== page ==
On most asphalt 3-link cars, the right-rear trailing arm mostly controls rear steer due to body roll. We usually need to position the angle of the trailing arm so that the front mount is higher than the rear mount by roughly one third of the distance that the front mount will move down during cornering. The variation of height for the right-rear trailing arm is very small. Changes in the height of the front of the trailing arm as small as a 1/4-inch can be felt by the driver.
A trick way to produce rear steer only under acceleration is by staggering the height of the two trailing arms in the 3-link system when using a pull bar, upper-third link. If we mount the left-side trailing arm lower than the right-side trailing arm, then as the rear end rotates under acceleration due to the pull bar extending, the left-rear wheel will move rearward more so than the right-rear wheel, causing rear steer to the left to a small degree. This promotes forward bite without causing the car to be tight on entry or in the middle of the turns.
...the radius on the left side will be longer from the lower mount to the axle, causing th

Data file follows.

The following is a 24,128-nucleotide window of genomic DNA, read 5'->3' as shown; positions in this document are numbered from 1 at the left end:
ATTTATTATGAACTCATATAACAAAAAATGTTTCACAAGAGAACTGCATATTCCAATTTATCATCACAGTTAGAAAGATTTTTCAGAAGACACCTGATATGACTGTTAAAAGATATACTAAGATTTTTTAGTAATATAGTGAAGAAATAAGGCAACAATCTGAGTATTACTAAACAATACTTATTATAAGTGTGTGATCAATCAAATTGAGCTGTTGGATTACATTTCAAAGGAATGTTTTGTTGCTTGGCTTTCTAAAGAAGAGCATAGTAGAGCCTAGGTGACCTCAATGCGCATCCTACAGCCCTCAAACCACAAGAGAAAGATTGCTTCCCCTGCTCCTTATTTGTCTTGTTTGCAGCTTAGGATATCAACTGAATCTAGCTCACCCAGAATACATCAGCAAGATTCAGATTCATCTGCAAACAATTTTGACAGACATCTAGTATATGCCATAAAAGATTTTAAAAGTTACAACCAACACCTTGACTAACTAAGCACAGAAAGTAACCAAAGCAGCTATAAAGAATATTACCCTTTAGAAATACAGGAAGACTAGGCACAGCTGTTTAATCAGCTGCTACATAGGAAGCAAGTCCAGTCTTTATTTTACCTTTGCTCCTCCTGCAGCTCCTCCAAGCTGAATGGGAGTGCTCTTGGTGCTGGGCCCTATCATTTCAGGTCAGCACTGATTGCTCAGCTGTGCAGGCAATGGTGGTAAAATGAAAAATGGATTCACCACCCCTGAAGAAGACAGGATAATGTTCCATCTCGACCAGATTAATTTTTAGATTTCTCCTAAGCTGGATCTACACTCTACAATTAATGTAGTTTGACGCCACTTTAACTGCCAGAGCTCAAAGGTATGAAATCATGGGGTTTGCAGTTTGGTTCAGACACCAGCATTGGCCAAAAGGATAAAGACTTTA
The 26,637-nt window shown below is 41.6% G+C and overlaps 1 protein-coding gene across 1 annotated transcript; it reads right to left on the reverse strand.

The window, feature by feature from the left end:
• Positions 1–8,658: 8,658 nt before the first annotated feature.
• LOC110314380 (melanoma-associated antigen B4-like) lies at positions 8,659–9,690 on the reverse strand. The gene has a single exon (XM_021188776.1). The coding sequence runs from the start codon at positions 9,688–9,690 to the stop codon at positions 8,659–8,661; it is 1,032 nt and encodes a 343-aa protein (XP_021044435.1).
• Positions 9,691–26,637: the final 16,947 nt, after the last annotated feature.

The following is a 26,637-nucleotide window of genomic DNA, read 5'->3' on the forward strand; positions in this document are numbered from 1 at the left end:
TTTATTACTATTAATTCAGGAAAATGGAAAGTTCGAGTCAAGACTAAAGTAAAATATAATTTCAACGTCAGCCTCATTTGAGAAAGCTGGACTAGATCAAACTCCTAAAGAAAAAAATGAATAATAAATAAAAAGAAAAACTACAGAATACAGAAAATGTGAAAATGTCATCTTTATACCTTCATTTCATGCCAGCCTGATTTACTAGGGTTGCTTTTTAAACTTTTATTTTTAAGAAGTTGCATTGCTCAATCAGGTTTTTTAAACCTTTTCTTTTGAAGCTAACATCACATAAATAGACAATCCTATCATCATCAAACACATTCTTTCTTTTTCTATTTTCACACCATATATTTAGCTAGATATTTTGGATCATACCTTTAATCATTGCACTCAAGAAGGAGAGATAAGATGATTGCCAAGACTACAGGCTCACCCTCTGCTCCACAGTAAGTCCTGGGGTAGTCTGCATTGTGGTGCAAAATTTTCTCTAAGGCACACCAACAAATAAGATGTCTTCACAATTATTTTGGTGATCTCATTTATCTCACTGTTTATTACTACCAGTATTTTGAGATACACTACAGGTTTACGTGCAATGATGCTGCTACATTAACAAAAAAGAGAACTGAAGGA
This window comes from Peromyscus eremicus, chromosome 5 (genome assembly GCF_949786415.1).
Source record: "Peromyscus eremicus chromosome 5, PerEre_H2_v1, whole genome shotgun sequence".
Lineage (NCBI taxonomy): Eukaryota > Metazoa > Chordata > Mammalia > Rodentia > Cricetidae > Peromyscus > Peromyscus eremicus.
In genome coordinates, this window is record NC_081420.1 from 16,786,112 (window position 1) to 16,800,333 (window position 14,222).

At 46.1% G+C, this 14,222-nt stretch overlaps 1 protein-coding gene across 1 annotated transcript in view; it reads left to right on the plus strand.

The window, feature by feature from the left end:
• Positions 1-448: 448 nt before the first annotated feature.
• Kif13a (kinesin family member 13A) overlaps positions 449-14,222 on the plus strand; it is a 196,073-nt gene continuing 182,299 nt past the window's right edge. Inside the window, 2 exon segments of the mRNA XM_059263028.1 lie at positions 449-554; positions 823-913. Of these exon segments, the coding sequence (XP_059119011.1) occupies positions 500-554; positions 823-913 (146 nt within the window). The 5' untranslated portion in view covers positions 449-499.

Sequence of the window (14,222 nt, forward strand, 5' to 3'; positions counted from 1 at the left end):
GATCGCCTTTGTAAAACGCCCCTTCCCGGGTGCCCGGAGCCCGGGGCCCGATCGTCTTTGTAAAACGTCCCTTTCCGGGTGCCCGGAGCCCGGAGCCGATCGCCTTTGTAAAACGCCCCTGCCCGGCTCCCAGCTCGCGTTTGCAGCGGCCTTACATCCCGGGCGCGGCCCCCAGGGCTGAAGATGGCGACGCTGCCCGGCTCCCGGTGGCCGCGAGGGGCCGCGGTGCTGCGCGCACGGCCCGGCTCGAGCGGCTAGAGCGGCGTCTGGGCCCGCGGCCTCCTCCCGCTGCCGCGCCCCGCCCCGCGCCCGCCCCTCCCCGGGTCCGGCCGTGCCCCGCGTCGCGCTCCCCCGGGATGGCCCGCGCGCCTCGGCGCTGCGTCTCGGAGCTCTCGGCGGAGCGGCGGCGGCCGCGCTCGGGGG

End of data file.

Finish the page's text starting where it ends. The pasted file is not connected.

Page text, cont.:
Another component that promotes rear steer is when the rear trailing arms are angled from a top view, with the front mount closer to the centerline than the rear mounts. With this design, lateral movement of the rear end causes rear steer. If the Panhard bar is mounted on the right side of the chassis and level to the ground, the rear end will be pulled to the right, and will steer to the left when the chassis moves during cornering. This is caused by the rear end swinging around the instant center, created from projecting lines through the arms to the front until the lines meet.
2. The Truck-Arm System - The truck-arm system has been adapted from the design for a 1964 Chevy truck, and is used on many Late Model Stock cars, as well as the three premier divisions of NASCAR (Craftsman Trucks, Busch, and Winston Cup). These systems only steer to the left and have a limited amount of steer. The roll of the chassis and the movement of the Panhard bar are the two components that influence the amount of steer in these systems.